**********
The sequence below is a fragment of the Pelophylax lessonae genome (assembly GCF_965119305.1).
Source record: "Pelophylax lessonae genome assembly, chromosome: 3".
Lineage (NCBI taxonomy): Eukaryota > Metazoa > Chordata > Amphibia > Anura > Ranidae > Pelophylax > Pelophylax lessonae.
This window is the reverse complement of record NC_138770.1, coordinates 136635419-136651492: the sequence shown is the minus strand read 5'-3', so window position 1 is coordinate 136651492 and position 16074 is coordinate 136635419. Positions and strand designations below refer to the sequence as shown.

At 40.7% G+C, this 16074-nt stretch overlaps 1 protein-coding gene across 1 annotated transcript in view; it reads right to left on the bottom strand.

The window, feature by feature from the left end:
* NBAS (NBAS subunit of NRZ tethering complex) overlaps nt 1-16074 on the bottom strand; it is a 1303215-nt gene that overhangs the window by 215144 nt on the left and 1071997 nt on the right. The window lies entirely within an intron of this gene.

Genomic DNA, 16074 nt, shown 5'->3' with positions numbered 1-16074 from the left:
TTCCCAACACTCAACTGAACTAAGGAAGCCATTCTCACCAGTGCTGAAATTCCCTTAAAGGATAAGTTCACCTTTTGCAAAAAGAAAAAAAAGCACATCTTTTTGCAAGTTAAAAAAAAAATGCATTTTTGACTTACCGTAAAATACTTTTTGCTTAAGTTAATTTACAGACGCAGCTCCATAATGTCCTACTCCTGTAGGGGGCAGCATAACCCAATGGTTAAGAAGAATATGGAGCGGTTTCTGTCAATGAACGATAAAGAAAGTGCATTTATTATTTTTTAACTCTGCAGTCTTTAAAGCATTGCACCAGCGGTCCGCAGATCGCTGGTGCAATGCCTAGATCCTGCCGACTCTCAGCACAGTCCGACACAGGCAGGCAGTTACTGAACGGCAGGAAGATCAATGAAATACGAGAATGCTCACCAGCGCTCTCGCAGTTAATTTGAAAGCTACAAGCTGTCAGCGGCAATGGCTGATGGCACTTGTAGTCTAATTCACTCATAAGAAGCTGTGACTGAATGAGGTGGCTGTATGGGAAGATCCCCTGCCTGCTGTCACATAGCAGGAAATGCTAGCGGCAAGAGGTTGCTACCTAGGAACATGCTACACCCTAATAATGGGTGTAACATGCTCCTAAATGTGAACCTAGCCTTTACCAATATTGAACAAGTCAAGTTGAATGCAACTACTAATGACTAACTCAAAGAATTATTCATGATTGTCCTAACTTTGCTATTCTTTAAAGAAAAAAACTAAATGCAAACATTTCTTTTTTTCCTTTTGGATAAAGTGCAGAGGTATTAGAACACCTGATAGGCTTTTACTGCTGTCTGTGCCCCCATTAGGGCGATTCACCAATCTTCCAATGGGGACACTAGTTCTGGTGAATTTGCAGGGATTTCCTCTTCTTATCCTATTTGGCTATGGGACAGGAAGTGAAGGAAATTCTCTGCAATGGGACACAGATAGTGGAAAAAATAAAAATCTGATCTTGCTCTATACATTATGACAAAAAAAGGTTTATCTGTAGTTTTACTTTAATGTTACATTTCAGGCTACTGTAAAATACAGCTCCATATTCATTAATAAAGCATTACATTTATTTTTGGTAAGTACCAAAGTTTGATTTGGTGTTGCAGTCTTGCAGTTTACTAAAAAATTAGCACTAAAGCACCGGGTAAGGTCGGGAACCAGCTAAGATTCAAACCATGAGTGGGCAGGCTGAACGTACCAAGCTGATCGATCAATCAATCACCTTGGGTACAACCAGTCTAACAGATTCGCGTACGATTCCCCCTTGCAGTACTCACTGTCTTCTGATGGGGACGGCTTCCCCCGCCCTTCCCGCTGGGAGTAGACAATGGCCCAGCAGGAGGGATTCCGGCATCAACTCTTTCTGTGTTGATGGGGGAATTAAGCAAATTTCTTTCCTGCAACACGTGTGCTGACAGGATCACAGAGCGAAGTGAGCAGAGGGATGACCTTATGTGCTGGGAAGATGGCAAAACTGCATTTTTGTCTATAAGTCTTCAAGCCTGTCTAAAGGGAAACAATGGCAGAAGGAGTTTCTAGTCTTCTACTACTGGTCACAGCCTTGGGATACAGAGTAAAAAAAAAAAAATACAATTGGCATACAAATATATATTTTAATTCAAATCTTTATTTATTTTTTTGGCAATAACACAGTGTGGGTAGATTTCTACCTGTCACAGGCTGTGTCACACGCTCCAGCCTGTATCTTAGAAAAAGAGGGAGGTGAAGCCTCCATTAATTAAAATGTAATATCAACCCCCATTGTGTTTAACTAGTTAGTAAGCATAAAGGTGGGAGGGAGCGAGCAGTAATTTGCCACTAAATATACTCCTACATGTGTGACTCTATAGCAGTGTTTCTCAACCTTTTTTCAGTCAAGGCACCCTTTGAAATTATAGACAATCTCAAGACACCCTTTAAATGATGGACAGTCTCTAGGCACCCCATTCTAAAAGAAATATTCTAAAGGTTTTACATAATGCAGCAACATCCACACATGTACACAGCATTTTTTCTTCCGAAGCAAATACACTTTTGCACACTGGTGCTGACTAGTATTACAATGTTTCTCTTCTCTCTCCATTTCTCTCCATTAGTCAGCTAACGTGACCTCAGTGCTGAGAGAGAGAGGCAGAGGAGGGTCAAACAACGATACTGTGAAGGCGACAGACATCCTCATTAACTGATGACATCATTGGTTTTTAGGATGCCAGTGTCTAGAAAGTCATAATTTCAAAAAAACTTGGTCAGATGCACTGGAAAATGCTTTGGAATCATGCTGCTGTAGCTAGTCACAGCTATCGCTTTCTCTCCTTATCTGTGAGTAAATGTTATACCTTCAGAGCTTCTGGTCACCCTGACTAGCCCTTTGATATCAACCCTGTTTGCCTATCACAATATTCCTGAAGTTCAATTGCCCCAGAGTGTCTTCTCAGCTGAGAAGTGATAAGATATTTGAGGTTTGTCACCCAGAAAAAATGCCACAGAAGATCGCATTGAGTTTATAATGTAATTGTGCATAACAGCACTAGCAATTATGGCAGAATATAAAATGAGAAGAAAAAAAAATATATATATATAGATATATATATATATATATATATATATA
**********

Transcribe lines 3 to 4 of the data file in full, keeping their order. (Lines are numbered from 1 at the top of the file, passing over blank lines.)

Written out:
Lineage (NCBI taxonomy): Eukaryota > Metazoa > Chordata > Amphibia > Anura > Ranidae > Pelophylax > Pelophylax lessonae.
This window is the reverse complement of record NC_138770.1, coordinates 136635419-136651492: the sequence shown is the minus strand read 5'-3', so window position 1 is coordinate 136651492 and position 16074 is coordinate 136635419. Positions and strand designations below refer to the sequence as shown.